The U.S. Department of Agriculture is — for the second time — delaying the implementation of organic rules for the treatment and living conditions of poultry and livestock.
Finalized during the end of the Obama administration, the organic livestock and poultry rule would strengthen standards for animal handling, transportation and slaughter. Among its several provisions, the rule sets minimum indoor and outdoor space requirements for chickens marketed as organic.
The organic livestock rule was originally scheduled to go into effect on March 20, but was pushed back until May 19.
On Tuesday, the USDA announced the rule would again be further delayed until Nov. 14, though it is possible the stricter standards are never implemented at all.
USDA officials said the delay is to give the department more time to consider the changes and allow for additional public comment.
Senate Agriculture Committee Chair Pat Roberts (R-Kansas), who has long been critical of the organic livestock rule, said in a statement that he applauded the delay and hopes the USDA will “carefully consider its unintended consequences.”
“As I’ve heard time and time again from organic livestock and poultry producers — the folks who are most affected by its implementation — this rule is bad news for farmers, ranchers and consumers,” he said.
The National Pork Producers Council and United Egg Producers are among the agricultural interests who have publicly opposed the rule.
In April, more than 300 certified organic beef, pork, dairy and poultry producers representing about $1.95 billion in annual sales voiced their support for the rule in a letter to USDA Secretary Sonny Perdue.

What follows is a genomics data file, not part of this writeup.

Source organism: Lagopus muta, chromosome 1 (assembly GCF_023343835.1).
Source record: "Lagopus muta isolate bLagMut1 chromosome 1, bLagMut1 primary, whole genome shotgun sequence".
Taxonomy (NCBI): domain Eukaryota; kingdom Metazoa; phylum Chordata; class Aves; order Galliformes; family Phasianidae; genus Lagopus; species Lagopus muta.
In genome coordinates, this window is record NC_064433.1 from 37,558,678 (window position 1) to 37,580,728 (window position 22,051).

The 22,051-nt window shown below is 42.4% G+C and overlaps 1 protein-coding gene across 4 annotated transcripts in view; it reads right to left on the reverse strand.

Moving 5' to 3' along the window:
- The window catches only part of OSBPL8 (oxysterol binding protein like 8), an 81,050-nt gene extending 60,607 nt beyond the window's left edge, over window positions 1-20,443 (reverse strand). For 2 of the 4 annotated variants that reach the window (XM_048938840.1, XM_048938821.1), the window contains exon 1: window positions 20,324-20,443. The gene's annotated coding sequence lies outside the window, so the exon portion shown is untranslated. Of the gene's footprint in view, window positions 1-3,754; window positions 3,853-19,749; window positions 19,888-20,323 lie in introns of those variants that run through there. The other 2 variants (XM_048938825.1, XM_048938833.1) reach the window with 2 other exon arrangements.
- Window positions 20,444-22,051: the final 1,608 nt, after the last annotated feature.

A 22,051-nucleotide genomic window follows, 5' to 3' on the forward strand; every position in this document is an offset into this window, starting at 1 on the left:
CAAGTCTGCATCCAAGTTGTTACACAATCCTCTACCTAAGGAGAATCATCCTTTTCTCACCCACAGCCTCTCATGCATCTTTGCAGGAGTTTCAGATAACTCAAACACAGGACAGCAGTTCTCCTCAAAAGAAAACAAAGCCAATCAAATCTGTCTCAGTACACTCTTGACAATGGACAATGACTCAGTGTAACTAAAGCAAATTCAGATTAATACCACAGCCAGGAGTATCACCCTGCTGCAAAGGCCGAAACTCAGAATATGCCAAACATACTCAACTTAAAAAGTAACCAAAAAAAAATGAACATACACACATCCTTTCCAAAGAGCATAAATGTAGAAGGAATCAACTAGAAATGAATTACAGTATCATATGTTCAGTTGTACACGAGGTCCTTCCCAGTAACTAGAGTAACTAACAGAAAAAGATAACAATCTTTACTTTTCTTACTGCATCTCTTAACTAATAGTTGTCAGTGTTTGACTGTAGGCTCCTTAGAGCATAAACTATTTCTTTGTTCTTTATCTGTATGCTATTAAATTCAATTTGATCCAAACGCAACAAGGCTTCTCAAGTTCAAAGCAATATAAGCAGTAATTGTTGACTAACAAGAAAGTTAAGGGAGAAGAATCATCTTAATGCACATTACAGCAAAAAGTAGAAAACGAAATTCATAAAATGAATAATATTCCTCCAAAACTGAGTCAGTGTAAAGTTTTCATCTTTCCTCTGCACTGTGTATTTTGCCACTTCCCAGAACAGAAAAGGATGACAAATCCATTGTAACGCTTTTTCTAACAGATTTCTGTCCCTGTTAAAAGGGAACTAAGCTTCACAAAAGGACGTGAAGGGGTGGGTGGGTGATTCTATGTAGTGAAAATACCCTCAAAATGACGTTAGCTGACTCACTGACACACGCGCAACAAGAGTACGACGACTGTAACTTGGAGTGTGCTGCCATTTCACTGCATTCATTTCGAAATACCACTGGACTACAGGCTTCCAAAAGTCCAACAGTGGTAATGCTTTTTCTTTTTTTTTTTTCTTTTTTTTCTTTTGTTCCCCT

They also called on the secretary to implement the rules without further delay, a request that was obviously not followed.
“Being certified organic is a choice, not a mandate,” said Laura Batcha, CEO and executive director of the Organic Trade Association, in a statement. “Organic means more than just what animals eat. The comprehensive regulation reflects a consensus between producers, certifiers and consumers that organic livestock, including poultry, should be provided with meaningful outdoor access and adequate space to move around, and that all organic livestock should not be subjected to unnecessary physical alterations like tail docking.”
In its announcement delaying the organic livestock rule, the USDA said it had four options to assess: put the rule into action, pause the rule indefinitely, further delay or rescind the rule all together.